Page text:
“In September, 2012, I went for a burial in Nnewi. On my way back to Awka I was arrested in Abagana by Awkuzu SARS,” one Anambra resident tweeted.

“These evil men swapped me with someone, obviously a criminal, I was paraded as the supposed suspect for days in Anambra state.”

Describing the detention as inhuman, he added that he would have been killed but for the help of a police officer who established his innocence.

Another young Nigerian wrote that when he was in Nigeria, he was detained at the Awkuzu for three months for a crime he did not commit.

“Every morning at 5a.m., they’ll wake us up to carry the corpses they killed the night before. They refer to the corpse as meat,” he tweeted.

There is no indication that the human rights abuses at the station have ceased.

Ebube said she lost a friend to the brutality of the SARS officers in 2018.

“Once Awkuzu SARS carry you, just forget about it,” she tweeted on Thursday. “Once had a friend that was unjustly locked up. The day we went to visit him I felt like crying.”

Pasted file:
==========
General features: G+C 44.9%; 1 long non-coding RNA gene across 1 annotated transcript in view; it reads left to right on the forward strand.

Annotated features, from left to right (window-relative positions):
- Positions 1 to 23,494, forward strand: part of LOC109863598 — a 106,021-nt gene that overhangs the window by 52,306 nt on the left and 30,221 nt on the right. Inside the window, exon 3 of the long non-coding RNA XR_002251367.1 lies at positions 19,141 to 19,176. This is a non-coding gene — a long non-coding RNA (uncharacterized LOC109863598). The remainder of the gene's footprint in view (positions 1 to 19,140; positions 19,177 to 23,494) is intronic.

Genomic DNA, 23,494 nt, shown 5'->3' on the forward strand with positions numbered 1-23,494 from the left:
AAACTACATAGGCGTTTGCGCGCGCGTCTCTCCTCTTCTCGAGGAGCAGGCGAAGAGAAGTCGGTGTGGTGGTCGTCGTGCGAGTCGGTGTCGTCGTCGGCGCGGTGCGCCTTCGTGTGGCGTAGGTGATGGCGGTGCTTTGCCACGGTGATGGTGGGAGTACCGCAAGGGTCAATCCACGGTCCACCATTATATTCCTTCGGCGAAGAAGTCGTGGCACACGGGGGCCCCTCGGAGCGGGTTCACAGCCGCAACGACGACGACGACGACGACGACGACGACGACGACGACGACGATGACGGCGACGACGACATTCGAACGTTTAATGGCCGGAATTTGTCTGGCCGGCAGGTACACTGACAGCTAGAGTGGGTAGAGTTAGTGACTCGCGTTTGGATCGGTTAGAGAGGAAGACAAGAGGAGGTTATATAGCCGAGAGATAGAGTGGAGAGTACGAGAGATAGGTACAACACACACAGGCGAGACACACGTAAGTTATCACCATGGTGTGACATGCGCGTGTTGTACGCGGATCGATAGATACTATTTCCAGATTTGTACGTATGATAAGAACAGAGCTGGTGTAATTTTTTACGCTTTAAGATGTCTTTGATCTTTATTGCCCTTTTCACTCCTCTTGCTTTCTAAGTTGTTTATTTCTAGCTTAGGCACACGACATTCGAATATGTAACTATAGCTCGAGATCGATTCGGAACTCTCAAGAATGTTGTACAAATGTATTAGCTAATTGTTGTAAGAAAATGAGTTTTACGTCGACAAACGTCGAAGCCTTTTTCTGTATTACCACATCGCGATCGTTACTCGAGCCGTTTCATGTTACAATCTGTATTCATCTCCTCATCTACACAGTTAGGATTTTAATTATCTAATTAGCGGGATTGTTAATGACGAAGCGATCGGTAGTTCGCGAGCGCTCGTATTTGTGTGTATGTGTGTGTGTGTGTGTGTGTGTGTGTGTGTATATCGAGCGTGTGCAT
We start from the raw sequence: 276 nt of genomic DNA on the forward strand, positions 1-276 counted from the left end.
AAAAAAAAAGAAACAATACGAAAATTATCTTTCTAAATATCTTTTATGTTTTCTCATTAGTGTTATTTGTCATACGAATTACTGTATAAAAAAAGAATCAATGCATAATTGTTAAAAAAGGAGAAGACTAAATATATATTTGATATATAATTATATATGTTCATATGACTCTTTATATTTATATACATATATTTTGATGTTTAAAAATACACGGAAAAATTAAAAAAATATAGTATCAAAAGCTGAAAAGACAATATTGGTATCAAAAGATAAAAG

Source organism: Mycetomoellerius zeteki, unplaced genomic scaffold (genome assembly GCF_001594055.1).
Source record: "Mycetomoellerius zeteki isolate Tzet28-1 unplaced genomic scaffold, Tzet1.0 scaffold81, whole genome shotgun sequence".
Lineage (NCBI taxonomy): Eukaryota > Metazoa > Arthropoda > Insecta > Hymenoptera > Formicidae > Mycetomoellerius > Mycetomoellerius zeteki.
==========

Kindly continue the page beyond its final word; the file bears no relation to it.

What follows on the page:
She continued, “They had tortured the daylights out of him; something we call ‘odi ndu onwu ka mma’. He said his manhood is tied with a rope and he is kept upside down and then they will drag his manhood so he will confess to a crime he didn’t commit.

“He stopped seeing clearly with one of his eyes due to the torturing. He was just a young boy with struggling parents so he couldn’t pay the amount they requested. Last we heard of him, they said he had been transferred to another place. Till today, no news about him.

“Guy was legit crying saying he didn’t do anything; you know that moment when you feel like your end is near. He said early mornings, they call some prison inmates out and you won’t see or hear about them again.”

Banti, one of the six students of Madonna University arrested in January, 2019 and detained for six months for speaking against the management, also narrated his experience.

“Akwuzu was a hell of a place. They don’t allow anyone to visit us. Even if your parents bring food for you, they will eat it. I almost died there,” he wrote.

“I only ate 5 ukpa and drunk about five pure water [sachets] for the one week I spent there before we went to prison. Where we sleep, we urinate there, we eat there, and we bathe there. The whole floor was sticky because of blood that had dried up, and we slept on that same floor.”